An advantage of creating specific Audio Busses for different types of sounds, is that you can create dynamic relationships between those Busses. One of the most common examples of this is called Ducking. Ducking is a way to make the Volume of one Audio Signal path change depending on the Volume of another Audio Signal path. A classic example of this is with radio DJs. When they talk into their microphone, the presence of signal on the microphone is used to automatically turn down the music so the DJ’s voice can more easily be heard. When the DJ stops talking, the music is automatically turned back up.
Ducking is a powerful feature in Game Audio and this feature, available on Audio Busses, is very easy to set up. In this case, you’ll duck the Volume of the atmo when there’s explosions in the game, to make space and let the explosions hit even harder. You start by choosing the Bus whose Audio Volume you want to use to control another Bus.
Click the Destructable Bus in the Master-Mixer Hierarchy.
Now you need to designate which Bus you want to control with the Destructables Bus.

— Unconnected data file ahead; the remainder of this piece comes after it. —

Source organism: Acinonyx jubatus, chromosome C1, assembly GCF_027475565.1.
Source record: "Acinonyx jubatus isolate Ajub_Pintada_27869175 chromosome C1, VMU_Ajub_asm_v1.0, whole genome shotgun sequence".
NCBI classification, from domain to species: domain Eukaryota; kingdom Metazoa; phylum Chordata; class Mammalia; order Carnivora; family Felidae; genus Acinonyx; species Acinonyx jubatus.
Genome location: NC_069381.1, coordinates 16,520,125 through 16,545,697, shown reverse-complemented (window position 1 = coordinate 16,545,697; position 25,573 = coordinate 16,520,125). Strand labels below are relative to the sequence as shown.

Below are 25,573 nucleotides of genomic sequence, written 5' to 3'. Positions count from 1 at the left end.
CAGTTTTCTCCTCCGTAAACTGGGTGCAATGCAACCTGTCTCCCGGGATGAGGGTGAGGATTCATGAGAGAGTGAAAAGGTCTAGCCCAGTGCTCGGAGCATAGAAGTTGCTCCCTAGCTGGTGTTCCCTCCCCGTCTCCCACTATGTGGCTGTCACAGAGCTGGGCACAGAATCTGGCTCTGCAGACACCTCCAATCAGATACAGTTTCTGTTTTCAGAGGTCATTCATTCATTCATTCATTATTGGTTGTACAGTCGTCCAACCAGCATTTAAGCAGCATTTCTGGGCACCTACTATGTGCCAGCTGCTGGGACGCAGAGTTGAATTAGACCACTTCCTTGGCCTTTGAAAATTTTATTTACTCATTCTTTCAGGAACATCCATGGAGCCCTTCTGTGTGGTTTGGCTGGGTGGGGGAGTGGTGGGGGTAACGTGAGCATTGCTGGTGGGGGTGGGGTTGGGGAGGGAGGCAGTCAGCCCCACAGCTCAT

In the Auto-ducking Tab, click Insert.
Expand the Master Audio Bus, select Atmo, and click OK.
You now need to indicate how the Volume of the atmo Bus will be affected when there is an Audio Signal on the Destructables Bus. The default Volume change is -6dBFS, which is where Volume changes begin to become clearly noticeable. You’ll exaggerate the Volume change just a bit more. (Pic01 Auto-ducking)
Set the Volume Property to -9dBFS.
There are other Properties such as Fade In and Fade Out that determine how much time passes between when a signal is detected on the Bus, and the act of modifying the Target Bus occurs. The Target column currently indicates that the Volume change is happening to the Voice Volume. With Voice Volume selected, Volume is subtracted from the Voice Volume Property of each of the Objects that contribute to the atmo Bus. With Bus Volume selected, the overall level is being ducked. (Pic02 Ducking Volume)